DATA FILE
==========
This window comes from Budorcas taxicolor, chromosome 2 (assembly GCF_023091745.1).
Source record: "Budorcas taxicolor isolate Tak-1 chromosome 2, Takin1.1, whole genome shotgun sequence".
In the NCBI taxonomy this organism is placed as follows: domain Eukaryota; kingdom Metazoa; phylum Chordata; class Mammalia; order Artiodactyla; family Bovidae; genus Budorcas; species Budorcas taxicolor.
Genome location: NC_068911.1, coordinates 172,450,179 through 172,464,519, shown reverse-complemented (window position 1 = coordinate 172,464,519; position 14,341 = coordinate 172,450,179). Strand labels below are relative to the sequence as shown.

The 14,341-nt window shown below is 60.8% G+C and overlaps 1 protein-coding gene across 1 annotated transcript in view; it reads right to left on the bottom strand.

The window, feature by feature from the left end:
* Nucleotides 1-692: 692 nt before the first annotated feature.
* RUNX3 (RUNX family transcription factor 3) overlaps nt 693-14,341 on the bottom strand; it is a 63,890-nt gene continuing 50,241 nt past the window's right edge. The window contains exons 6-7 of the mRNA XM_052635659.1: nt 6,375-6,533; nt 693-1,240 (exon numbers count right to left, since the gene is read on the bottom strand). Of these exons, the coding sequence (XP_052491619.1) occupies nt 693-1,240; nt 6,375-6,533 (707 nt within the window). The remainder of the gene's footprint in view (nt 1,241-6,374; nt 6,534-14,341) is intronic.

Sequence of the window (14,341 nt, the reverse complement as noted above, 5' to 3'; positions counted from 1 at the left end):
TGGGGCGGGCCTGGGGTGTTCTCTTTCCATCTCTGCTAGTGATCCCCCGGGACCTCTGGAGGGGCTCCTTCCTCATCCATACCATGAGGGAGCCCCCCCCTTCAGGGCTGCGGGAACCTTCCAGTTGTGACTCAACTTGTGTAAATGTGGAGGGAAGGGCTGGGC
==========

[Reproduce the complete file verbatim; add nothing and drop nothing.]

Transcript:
This window comes from Budorcas taxicolor, chromosome 2 (assembly GCF_023091745.1).
Source record: "Budorcas taxicolor isolate Tak-1 chromosome 2, Takin1.1, whole genome shotgun sequence".
In the NCBI taxonomy this organism is placed as follows: domain Eukaryota; kingdom Metazoa; phylum Chordata; class Mammalia; order Artiodactyla; family Bovidae; genus Budorcas; species Budorcas taxicolor.
Genome location: NC_068911.1, coordinates 172,450,179 through 172,464,519, shown reverse-complemented (window position 1 = coordinate 172,464,519; position 14,341 = coordinate 172,450,179). Strand labels below are relative to the sequence as shown.

The 14,341-nt window shown below is 60.8% G+C and overlaps 1 protein-coding gene across 1 annotated transcript in view; it reads right to left on the bottom strand.

The window, feature by feature from the left end:
* Nucleotides 1-692: 692 nt before the first annotated feature.
* RUNX3 (RUNX family transcription factor 3) overlaps nt 693-14,341 on the bottom strand; it is a 63,890-nt gene continuing 50,241 nt past the window's right edge. The window contains exons 6-7 of the mRNA XM_052635659.1: nt 6,375-6,533; nt 693-1,240 (exon numbers count right to left, since the gene is read on the bottom strand). Of these exons, the coding sequence (XP_052491619.1) occupies nt 693-1,240; nt 6,375-6,533 (707 nt within the window). The remainder of the gene's footprint in view (nt 1,241-6,374; nt 6,534-14,341) is intronic.

Sequence of the window (14,341 nt, the reverse complement as noted above, 5' to 3'; positions counted from 1 at the left end):
TGGGGCGGGCCTGGGGTGTTCTCTTTCCATCTCTGCTAGTGATCCCCCGGGACCTCTGGAGGGGCTCCTTCCTCATCCATACCATGAGGGAGCCCCCCCCTTCAGGGCTGCGGGAACCTTCCAGTTGTGACTCAACTTGTGTAAATGTGGAGGGAAGGGCTGGGC